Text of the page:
Six Texas Freshwater Mussels Proposed for Endangered Species Protection
Poor implementation of environmental flow protections is contributing to economic and environmental damage throughout Texas’ river basins, as illustrated by this month’s proposed listing of six native Texas freshwater mussel species for protection under the Endangered Species Act and this week’s announcement of the extinction of the San Marcos gambusia, a fish native to Central Texas.
According to new analysis by the National Wildlife Federation, implementation of Senate Bill 3 (SB 3, enacted in 2007) — Texas’ landmark regulatory process for flow protection — is faltering on multiple levels, with adopted flow standards falling far short of those recommended by scientists and ten-year review windows arriving without action.
“Texas has some of the most ecologically productive rivers and estuaries in the country,” said Myron Hess, an environmental attorney, principal at Tributary Consulting and author of the study. “Freshwater mussels are an indicator species signaling the overall health of their ecosystems. The fact that six native species of mussels in Central Texas have now been proposed as needing federal protection to prevent extinction is a loud wake up call regarding the health of our rivers. The Texas Legislature passed SB 3 in 2007 with the strong intention to protect the critical economic and ecological resources dependent on healthy streams, rivers, and coastal bays. Unfortunately, more than 10 years later, not a single drop of state-owned water has been set aside for flow protection, adopted flow standards are inadequately protective, and the required periodic review process for revising protections has not been publicly discussed, much less begun. SB 3 offers great potential for Texas to lead the way in flow protections but, as illustrated by the dire state of native mussel populations and the loss of the San Marcos Gambusia, without a renewed focus on effective implementation the consequences for our shared Texas natural heritage will be catastrophic. Protecting Texas rivers and bays requires prompt and aggressive action by the Texas Commission on Environmental Quality, charged with a key role in implementation of SB 3, and the Texas Legislature which has fallen short on its commitments under SB 3.”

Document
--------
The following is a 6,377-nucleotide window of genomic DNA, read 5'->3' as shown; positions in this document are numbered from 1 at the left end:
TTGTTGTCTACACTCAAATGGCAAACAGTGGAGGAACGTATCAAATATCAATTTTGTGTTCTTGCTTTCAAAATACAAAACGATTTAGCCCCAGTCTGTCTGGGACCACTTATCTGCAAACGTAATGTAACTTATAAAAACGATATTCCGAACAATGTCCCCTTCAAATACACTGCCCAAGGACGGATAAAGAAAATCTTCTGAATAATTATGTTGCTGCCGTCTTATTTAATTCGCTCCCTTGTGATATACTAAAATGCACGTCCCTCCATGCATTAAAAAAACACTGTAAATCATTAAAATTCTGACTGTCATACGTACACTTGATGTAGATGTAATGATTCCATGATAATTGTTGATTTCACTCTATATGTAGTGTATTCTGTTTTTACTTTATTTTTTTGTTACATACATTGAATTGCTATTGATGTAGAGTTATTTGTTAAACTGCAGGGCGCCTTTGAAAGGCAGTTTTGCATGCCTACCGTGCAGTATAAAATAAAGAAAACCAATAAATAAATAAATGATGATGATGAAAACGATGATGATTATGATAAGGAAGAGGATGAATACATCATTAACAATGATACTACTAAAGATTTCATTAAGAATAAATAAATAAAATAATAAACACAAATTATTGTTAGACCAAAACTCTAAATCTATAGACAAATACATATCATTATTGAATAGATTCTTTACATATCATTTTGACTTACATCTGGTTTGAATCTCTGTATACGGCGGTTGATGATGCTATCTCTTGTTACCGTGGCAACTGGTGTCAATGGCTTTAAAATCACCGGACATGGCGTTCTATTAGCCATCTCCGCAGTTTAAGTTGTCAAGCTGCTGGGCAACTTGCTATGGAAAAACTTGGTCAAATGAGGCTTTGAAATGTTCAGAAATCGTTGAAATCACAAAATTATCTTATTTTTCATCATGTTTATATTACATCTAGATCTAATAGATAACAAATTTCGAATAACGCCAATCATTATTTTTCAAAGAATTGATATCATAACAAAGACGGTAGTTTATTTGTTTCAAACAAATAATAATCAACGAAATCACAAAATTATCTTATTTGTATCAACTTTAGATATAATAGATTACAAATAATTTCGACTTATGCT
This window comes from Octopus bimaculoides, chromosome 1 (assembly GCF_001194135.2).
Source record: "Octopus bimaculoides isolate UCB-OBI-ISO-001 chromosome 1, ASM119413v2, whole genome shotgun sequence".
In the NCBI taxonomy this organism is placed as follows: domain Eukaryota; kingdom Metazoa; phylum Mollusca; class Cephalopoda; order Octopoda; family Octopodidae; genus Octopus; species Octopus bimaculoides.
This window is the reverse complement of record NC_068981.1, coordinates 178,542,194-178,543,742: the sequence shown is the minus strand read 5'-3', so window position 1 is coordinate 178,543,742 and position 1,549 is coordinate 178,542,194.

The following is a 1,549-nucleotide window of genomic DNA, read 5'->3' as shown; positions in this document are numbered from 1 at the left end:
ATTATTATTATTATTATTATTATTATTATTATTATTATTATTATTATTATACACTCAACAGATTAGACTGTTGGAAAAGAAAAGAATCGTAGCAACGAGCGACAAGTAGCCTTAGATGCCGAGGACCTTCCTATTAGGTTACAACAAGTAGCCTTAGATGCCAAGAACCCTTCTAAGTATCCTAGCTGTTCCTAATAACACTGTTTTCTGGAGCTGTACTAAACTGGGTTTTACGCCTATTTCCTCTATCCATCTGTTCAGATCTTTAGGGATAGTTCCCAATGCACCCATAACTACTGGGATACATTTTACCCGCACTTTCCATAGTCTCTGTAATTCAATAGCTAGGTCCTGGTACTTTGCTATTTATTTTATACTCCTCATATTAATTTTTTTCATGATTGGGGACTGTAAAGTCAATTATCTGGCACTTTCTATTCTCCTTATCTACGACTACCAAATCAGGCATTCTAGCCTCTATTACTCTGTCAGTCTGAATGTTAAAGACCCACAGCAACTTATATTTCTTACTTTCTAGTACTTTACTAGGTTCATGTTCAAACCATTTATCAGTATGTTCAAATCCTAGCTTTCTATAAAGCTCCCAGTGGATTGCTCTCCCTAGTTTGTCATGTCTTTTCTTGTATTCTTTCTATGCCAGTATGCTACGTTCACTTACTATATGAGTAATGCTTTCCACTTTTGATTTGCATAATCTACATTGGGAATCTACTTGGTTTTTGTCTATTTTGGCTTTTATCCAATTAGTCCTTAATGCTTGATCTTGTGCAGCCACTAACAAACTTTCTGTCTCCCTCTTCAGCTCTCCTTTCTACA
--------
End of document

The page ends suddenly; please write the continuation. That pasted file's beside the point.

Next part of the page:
“Freshwater mussels are a keystone species,” said Amanda Fuller, director of the National Wildlife Federation’s Texas Coast and Water Program. “They are ecosystem engineers that improve the habitat for other species around them. If their populations decline further, our river ecosystems will suffer significantly. Endangered Species Protection will, amongst other benefits, protect critical habitat for these six species. All concerned Texans can and should submit comments in support of the listing before the public comment period ends on October 25.”
The National Wildlife Federation’s analysis of SB 3 implementation is based on two decades of research and advocacy for improved environmental flows protection in Texas.
Texas’ Faltering Implementation Status of Key SB 3 Directives
Amongst other areas of concern, the report indicates Texas is failing to properly implement four key SB 3 mandates:
- Flow Standards – adopted flow standards applied to new permits have fallen far short of protecting the levels of flow scientists identified as being adequate to protect a sound ecological environment.
- Set-Asides – SB 3 mandated that unappropriated state-owned surface water should be set-aside for flow protection. Ten years into the process, no water has been set aside.
- Affirmative Strategies – SB 3 created a process for identifying and implementing strategies to convert some existing water rights to flow protection purposes. This critical process has received scant attention and there has been no significant action to implement strategies that have been developed.
- Adaptive Management Process – SB 3 established a review process for periodic reconsideration and adjustment of flow-protection efforts on a ten-year cycle. Reviews for many individual bays and basins are due this year. The review process, which is undefined and unfunded, has not begun.
An overview of key conclusions and recommendations from the SB 3 analysis is available here.
- Texas Observer: Lessons for the future of Texas water from the Medina and San Antonio rivers - August 15, 2023
- Inside Climate News: Dry Springs in Central Texas Warn of Water Shortage Ahead - August 15, 2023
- Use Hill Country landscape to mitigate water risks - August 7, 2023